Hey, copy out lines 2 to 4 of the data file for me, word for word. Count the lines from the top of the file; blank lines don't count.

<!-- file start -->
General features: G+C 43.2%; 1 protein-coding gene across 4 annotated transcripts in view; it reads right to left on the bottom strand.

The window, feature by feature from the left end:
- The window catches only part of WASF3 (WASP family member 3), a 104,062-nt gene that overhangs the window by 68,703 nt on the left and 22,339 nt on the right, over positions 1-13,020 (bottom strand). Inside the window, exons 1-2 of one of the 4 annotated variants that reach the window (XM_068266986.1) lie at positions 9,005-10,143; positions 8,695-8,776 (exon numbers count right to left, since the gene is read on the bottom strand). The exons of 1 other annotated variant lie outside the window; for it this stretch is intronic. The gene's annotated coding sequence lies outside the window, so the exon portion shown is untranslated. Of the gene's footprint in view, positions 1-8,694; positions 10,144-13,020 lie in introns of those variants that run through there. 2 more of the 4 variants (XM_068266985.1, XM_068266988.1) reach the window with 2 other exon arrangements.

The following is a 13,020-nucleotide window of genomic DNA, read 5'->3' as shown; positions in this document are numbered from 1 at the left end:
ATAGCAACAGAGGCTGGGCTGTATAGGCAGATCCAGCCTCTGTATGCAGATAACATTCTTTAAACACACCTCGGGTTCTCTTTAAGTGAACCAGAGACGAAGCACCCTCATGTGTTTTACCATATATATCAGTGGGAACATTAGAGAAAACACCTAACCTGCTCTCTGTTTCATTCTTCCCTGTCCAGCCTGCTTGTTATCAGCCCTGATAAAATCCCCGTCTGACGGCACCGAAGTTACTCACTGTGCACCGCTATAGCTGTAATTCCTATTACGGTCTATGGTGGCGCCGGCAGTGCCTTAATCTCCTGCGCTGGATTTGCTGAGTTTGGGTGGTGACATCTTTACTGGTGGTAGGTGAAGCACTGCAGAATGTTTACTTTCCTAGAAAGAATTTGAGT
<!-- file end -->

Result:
The window, feature by feature from the left end:
- The window catches only part of WASF3 (WASP family member 3), a 104,062-nt gene that overhangs the window by 68,703 nt on the left and 22,339 nt on the right, over positions 1-13,020 (bottom strand). Inside the window, exons 1-2 of one of the 4 annotated variants that reach the window (XM_068266986.1) lie at positions 9,005-10,143; positions 8,695-8,776 (exon numbers count right to left, since the gene is read on the bottom strand). The exons of 1 other annotated variant lie outside the window; for it this stretch is intronic. The gene's annotated coding sequence lies outside the window, so the exon portion shown is untranslated. Of the gene's footprint in view, positions 1-8,694; positions 10,144-13,020 lie in introns of those variants that run through there. 2 more of the 4 variants (XM_068266985.1, XM_068266988.1) reach the window with 2 other exon arrangements.

The following is a 13,020-nucleotide window of genomic DNA, read 5'->3' as shown; positions in this document are numbered from 1 at the left end: